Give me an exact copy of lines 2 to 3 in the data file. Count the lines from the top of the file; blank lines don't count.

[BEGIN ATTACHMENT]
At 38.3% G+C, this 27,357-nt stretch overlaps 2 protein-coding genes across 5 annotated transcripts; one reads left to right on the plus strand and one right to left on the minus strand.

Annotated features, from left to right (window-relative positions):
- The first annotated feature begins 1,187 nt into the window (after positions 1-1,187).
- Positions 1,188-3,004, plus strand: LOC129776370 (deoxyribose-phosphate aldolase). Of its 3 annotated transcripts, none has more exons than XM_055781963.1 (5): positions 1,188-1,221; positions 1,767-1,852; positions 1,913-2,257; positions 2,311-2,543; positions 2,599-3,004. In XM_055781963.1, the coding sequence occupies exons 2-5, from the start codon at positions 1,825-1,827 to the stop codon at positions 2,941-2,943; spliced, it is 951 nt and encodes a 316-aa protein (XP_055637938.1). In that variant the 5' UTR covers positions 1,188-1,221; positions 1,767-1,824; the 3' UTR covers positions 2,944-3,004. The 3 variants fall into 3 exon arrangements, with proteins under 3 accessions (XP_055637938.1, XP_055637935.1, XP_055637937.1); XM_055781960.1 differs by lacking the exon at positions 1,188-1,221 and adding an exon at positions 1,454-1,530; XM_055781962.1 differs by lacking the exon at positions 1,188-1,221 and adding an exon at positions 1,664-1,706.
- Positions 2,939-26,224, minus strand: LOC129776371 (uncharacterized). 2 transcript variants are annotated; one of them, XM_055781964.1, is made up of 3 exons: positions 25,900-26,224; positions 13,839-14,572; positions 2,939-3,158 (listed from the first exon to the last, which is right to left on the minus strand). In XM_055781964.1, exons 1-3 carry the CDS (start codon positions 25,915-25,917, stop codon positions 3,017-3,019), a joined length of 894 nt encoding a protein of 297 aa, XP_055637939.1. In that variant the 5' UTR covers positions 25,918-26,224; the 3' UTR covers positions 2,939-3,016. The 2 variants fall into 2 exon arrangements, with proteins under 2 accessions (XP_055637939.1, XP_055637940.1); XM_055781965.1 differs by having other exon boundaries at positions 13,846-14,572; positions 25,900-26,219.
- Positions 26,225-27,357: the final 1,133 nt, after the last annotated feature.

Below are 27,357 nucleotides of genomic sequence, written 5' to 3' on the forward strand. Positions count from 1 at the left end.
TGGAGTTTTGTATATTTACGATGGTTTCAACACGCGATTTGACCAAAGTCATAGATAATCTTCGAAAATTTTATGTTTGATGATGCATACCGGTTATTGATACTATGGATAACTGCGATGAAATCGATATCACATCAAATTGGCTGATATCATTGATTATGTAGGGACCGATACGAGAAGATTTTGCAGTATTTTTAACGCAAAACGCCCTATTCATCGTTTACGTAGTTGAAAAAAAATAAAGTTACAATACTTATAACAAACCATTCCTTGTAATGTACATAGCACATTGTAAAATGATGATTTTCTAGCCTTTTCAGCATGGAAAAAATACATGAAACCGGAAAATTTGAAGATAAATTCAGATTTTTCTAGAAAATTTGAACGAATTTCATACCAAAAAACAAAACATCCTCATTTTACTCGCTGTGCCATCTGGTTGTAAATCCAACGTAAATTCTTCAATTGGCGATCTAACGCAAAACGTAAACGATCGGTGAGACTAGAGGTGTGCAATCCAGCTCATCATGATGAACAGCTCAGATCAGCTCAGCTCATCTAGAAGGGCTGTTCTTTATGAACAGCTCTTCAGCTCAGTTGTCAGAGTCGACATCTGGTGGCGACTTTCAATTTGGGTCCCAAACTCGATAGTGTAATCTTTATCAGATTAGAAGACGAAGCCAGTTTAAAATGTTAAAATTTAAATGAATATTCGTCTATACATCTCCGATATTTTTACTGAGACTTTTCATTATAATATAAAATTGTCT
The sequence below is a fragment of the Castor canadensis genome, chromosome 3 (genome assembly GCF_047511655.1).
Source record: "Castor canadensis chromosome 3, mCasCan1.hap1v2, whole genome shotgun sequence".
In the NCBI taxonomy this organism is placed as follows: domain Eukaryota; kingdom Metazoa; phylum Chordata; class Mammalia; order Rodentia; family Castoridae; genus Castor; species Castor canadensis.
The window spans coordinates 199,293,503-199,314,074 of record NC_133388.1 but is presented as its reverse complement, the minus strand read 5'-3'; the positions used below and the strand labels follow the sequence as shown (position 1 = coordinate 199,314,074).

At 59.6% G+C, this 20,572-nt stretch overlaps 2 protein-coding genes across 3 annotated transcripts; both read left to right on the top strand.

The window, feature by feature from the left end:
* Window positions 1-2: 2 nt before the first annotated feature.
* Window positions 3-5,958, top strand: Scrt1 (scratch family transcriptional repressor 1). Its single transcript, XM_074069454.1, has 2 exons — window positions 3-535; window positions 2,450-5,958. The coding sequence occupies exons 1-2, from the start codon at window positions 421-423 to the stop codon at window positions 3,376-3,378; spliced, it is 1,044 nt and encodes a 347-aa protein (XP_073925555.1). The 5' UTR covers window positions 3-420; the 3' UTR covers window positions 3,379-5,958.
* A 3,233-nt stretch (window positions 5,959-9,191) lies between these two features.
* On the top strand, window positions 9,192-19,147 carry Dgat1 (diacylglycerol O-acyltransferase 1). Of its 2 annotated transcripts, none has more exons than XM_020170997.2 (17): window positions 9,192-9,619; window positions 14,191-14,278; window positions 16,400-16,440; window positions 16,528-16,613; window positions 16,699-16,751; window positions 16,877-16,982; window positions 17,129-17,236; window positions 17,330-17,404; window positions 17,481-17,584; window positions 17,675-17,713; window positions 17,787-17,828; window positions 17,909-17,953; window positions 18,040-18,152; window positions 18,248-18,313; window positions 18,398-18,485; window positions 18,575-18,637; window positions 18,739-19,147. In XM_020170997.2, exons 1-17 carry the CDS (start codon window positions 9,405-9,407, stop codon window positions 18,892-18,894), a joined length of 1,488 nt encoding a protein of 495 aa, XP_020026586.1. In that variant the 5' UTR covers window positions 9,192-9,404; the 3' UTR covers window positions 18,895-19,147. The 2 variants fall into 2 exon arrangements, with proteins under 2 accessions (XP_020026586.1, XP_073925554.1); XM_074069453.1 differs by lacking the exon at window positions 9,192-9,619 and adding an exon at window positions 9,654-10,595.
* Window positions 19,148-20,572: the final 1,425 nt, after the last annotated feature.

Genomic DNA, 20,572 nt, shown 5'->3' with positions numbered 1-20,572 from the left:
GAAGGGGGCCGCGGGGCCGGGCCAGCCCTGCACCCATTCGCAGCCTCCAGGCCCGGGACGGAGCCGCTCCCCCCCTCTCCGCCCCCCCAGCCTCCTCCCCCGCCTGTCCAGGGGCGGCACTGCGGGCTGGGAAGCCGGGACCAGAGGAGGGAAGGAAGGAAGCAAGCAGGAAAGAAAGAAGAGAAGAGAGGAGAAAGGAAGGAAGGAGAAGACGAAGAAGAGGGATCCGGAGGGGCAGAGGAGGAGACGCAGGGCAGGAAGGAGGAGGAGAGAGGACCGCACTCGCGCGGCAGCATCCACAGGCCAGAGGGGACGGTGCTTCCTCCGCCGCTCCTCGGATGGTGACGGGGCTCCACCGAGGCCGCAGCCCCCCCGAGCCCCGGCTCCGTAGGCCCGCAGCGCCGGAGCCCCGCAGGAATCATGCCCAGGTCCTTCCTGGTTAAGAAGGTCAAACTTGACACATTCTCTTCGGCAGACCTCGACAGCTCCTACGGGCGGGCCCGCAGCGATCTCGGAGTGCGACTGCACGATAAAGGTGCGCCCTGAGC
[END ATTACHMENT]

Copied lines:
Annotated features, from left to right (window-relative positions):
- The first annotated feature begins 1,187 nt into the window (after positions 1-1,187).